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    Troels Henriksen
    @athas
    Indeed. They do not know better. You must show them the right path. This is the way.
    1 reply
    Philip Lassen
    @philass
    In order to get the Javascript/WASM to run with the test suite, would I also need to implement a js equivalent of values.py?
    Troels Henriksen
    @athas
    I suppose so, but you only need the binary format, which is trivial.
    snektron
    @snektron:matrix.org
    [m]
    Is it an idea to add a check to the generated opencl whether a device supports the minimum required opencl version?
    I have two OpenCL versions installed on my system, one is provided by mesa and only supports up to OpenCL 1.1, while the other one, which i ripped from amdgpu-pro, does support 1.2
    unfortunately the mesa one appears first and i sometimes forget to pass -d. I know its not much to type that, but i think its appropriate if the generated code also checks for it and skips any incompatible devices.
    (i set up a build environment for futhark the other day so i'm fine with contributing this myself, but i just want to know if this would be an appropriate thing to add)
    Troels Henriksen
    @athas
    Futhark doesn't require more than 1.1, I think. Mesa is probably defective for other reasons. I've certainly never managed to get it to work.
    Since Mesa might work for some people and in some future, I don't like the idea of blacklisting it. Presumably people who install the Mesa ICD also do it for a reason. The only thing we blacklist is Apple's CPU device, because it is completely dysfunctional, and users cannot get rid of it.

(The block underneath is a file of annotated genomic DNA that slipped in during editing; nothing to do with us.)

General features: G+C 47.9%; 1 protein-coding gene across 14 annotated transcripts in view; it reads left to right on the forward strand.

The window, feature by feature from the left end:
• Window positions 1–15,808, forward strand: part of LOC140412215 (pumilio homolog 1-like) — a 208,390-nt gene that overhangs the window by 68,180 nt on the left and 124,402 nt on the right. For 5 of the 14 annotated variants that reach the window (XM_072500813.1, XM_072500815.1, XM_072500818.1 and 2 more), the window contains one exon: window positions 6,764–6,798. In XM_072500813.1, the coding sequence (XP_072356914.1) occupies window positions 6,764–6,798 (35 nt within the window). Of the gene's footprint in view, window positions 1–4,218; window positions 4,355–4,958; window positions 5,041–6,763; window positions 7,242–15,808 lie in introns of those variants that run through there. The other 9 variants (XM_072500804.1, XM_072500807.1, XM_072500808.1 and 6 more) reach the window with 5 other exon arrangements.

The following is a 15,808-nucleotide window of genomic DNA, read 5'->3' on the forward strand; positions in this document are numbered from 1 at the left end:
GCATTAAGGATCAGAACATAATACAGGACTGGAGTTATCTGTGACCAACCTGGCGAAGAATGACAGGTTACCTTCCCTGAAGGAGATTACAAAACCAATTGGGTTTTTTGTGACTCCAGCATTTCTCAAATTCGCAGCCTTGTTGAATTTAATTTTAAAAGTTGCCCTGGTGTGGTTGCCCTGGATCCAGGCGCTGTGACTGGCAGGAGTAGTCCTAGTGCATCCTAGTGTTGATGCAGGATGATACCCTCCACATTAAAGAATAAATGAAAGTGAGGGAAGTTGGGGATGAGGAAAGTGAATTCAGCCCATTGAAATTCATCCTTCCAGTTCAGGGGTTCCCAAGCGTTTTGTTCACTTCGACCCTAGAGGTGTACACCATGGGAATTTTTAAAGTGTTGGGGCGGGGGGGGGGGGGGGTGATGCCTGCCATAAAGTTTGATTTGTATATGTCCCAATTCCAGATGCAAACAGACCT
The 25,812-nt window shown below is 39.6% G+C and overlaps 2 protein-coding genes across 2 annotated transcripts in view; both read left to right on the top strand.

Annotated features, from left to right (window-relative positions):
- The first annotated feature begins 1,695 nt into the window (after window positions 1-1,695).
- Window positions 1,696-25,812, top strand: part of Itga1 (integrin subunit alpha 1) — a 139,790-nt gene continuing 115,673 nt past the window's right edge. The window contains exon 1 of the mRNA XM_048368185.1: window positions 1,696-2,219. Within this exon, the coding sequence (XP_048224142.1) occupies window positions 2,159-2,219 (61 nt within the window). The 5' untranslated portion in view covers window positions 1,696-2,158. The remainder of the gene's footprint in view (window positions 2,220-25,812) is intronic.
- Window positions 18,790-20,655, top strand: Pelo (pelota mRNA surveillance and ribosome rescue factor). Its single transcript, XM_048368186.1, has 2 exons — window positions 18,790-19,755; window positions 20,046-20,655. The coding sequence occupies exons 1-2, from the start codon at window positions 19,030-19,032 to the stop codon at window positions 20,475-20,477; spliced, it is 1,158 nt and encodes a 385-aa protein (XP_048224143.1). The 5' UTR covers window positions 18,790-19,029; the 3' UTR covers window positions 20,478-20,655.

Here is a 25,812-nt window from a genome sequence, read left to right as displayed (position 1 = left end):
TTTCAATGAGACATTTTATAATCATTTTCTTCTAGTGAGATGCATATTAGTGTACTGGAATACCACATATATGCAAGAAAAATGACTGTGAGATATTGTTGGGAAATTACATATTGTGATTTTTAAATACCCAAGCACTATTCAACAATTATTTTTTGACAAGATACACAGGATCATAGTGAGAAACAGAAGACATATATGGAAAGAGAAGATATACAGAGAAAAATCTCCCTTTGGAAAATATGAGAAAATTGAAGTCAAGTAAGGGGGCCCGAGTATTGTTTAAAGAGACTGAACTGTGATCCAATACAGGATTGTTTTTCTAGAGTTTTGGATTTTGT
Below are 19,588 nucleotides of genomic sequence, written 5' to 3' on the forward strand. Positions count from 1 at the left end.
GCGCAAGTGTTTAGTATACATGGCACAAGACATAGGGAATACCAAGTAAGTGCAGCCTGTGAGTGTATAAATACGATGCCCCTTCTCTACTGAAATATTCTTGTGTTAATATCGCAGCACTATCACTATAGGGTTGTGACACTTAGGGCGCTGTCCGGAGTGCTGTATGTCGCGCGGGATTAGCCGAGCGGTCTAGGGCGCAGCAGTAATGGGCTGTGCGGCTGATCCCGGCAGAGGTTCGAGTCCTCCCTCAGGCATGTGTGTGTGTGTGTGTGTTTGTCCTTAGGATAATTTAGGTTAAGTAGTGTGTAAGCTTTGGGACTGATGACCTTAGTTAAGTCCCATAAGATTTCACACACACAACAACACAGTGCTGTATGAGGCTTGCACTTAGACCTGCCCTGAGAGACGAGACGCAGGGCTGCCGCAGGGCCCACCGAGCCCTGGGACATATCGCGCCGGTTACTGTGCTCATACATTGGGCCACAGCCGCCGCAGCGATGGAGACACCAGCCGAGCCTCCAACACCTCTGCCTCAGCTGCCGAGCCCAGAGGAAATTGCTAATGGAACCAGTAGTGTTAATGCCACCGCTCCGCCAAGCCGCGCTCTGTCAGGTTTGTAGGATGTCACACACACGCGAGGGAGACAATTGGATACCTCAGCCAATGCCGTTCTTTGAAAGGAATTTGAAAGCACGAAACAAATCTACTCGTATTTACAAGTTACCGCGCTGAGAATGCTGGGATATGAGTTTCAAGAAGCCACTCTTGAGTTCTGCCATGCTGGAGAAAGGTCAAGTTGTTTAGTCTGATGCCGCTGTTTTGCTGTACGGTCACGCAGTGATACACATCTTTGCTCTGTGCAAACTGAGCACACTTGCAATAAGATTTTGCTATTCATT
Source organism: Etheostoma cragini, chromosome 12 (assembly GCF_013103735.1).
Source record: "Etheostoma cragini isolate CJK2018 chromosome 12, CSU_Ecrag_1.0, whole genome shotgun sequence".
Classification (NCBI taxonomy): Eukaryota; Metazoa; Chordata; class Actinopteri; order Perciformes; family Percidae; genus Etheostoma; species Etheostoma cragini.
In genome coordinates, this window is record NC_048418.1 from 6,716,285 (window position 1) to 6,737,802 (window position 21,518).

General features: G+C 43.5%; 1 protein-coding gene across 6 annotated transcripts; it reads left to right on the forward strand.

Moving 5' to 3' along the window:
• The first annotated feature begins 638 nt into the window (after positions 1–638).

Snektron
    @snektron:matrix.org
    [m]
    I wasn't suggesting blacklisting, but rather checking whether a target device supports opencl 1.2. I thought i read somewhere that futhark requires opencl 1.2
    Troels Henriksen
    @athas
    I think I wrote that somewhere because we only test on 1.2 devices, but looking at the OpenCL spec, I don't think we actually use anything past 1.0 yet.
    Snektron
    @snektron:matrix.org
    [m]
    Ah. In that case it might be something else: when i run under mesa, it complains that cl_khr_fp64 is not enabled for the f64 intrinsic functions.
    Troels Henriksen
    @athas
    Oh. Yes. Probably Mesa does not support double precision. Futhark does have code that tries to only include the double precision parts of the runtime system when the program needs it, but I'm not sure we test that code path anymore.
    Snektron
    @snektron:matrix.org
    [m]
    Apparently that extension was promoted to core-optional in OpenCL 1.2, so thats why mesa is giving me trouble. Apparently all that is needed is a pragma in the OpenCL code, which is still accepted for backwards compat: https://www.khronos.org/registry/OpenCL//sdk/2.2/docs/man/html/cl_khr_fp64.html
    Let me check if my device supports it, need to turn on my pc one sec
    Troels Henriksen
    @athas
    That pragma should be inserted by the compiler.
    Snektron
    @snektron:matrix.org
    [m]
    hm, mesa does report the device supporting cl_khr_fp64
    Troels Henriksen
    @athas
    Mesa has lied to me before. For example, it claimed to support OpenCL, but whenever I tried to run a kernel, my system would reboot.
    Snektron
    @snektron:matrix.org
    [m]
    wow
    doing a quick search in the generated c code after compiling with futhark opencl does not yield any cl_khr_fp64
    Troels Henriksen
    @athas
    Interesting. That would imply that the compiler doesn't think your program uses f64, but still includes parts of the supporting code. That's a very likely bug to creep in.
    So first, does your program use f64?
    1 reply
    Ah, I see something.
    We mistakenly defined f32.sgn with double precision. I'll fix it.